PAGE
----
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-   -   transfers between LAN machines is slow - I've got ethereal output! (http://www.linuxquestions.org/questions/linux-networking-3/transfers-between-lan-machines-is-slow-ive-got-ethereal-output-482563/)

akshunj 09-11-2006 05:30 PM

transfers between LAN machines is slow - I've got ethereal output!
 
I'm a linux junkie, but not really good with networking. This problem has been killing me for MONTHS. I try to transfer a file between two linuxes boxes on my lan. I use NFS, Samba, FTP, you name it. I can't get more the 500KB/s. That's getting or putting. I've tried wired and wireless. What finally knocked me for a loop was when I booted into Windows XP under Vmware, and tried to transfer a file via Samba to the other linux box. I got 5MB/sec of blistering speed! That file was done in SECONDS! So, I'm figuring that the problem is how the linux boxes are talking to each other.

So, I got off my rear end and installed ethereal. The text file for the transfer (a few seconds of it) is below. I see a ton of TCP out-of-orders and retransmissions. Again, I'm not a network expert, but I think this may be the problem.

I've heard full and half duplex tossed around here in relation to problems similar to this. How do I force full duplex on a wifi card? Ethtool won't work on it.

Thanks for any and all help on this!

********Wow, that ethereal file is 83MB. I can't even open it. Notable quotes in black and yellow are:

[TCP Out-of-Order]
[TCP Retransmission]

Over and over again, every few lines. Is that enough info?

--Akshun J

number22 09-11-2006 05:49 PM

check out your nic multi is on: ifconfig
check your host.conf multi on
Recompile your kernel and check out Network Options TCP/IP multicasting

akshunj 09-11-2006 07:12 PM

Hmmm, multicast seems to be enabled in hosts.conf, as well as in ifconfig:

Link encap:Ethernet HWaddr 00:D0:B7:54:3F:CB
inet addr:192.168.0.7 Bcast:192.168.0.255 Mask:255.255.255.0
UP BROADCAST NOTRAILERS RUNNING MULTICAST MTU:1500 Metric:1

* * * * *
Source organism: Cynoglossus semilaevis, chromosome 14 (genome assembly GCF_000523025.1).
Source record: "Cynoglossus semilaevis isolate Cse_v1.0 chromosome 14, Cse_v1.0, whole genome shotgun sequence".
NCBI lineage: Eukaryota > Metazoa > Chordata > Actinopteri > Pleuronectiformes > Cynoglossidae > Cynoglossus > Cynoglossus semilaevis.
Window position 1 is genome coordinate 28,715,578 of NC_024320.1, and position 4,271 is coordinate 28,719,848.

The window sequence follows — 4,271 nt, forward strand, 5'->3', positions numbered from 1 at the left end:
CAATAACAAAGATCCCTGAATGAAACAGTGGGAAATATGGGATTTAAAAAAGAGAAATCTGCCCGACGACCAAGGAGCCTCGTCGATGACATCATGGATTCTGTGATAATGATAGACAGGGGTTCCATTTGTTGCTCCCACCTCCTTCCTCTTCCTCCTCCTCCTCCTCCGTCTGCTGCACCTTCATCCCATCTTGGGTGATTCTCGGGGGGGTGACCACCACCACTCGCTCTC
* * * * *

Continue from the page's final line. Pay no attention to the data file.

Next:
RX packets:2626 errors:0 dropped:0 overruns:0 frame:0
TX packets:2113 errors:0 dropped:0 overruns:0 carrier:0
collisions:0 txqueuelen:1000
RX bytes:3073242 (2.9 MiB) TX bytes:257335 (251.3 KiB)
Interrupt:11

So why would I be recompiling my kernel? I'm not sure I understand where you're going. Thanks for the reply, though...

--Akshun J

twantrd 09-11-2006 09:58 PM

You've tried in a wired network and it's still that slow? What does the output of 'mii-tool -v' say?

-twantrd

akshunj 09-11-2006 10:27 PM

My desktop is wireless right now, so mii-tool won't work. At least it says no interfaces found. The other box IS wired, though, so I'll post the output tomorrow.

Yes, I've gotten the slow speeds both wirelessly AND wired. Makes no difference. But, again, when I use WinXP on VMware, I'm blazing. It's using the SAME hardware (the wifi pci card) at the SAME time! I'm BAFFLED!!!

Thanks for the reply!

--Akshun J

akshunj 09-12-2006 07:29 PM

Here's what mii-tool has to say:

eth0: negotiated 100baseTx-FD flow-control, link ok
product info: Intel 82555 rev 4
basic mode: autonegotiation enabled
basic status: autonegotiation complete, link ok
capabilities: 100baseTx-FD 100baseTx-HD 10baseT-FD 10baseT-HD
advertising: 100baseTx-FD 100baseTx-HD 10baseT-FD 10baseT-HD flow-control
link partner: 100baseTx-FD 100baseTx-HD 10baseT-FD 10baseT-HD flow-control

It looks like everything is okay on this end. Any suggestions?